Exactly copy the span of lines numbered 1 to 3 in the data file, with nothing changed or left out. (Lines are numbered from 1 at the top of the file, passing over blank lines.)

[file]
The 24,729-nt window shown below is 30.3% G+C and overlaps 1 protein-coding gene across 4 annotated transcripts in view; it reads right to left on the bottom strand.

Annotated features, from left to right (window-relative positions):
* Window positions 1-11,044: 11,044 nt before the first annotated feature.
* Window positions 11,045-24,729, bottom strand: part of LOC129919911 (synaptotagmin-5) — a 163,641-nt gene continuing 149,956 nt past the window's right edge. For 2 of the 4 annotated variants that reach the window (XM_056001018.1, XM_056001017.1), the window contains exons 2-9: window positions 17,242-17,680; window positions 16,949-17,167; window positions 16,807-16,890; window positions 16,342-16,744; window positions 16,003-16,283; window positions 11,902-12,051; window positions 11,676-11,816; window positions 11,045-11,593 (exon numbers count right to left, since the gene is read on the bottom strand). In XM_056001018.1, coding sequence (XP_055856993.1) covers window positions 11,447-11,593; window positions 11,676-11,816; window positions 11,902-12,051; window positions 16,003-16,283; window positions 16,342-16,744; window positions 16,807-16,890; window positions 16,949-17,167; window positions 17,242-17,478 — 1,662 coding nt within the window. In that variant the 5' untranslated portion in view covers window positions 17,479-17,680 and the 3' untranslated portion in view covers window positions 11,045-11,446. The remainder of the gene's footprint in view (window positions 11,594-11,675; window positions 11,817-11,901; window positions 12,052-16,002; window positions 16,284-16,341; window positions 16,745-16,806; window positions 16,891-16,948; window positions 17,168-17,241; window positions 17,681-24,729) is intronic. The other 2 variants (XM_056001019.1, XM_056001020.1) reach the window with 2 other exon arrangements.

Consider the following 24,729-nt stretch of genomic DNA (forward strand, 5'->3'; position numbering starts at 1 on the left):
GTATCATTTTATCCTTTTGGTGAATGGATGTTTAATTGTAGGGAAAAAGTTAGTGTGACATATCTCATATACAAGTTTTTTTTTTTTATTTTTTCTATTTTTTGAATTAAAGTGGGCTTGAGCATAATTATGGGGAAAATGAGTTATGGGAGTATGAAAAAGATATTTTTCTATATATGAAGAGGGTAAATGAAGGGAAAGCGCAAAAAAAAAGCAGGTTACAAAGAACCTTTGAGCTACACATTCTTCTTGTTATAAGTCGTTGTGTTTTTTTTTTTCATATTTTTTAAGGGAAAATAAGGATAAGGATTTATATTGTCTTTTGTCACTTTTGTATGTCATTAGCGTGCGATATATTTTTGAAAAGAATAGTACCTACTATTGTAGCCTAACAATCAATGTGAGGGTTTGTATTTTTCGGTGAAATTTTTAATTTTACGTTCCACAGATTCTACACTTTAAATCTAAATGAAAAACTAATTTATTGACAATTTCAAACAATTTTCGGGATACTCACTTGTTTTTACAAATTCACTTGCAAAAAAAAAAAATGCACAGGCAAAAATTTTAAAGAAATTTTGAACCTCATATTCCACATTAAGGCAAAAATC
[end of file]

The 24,729-nt window shown below is 30.3% G+C and overlaps 1 protein-coding gene across 4 annotated transcripts in view; it reads right to left on the bottom strand.

Annotated features, from left to right (window-relative positions):
* Window positions 1-11,044: 11,044 nt before the first annotated feature.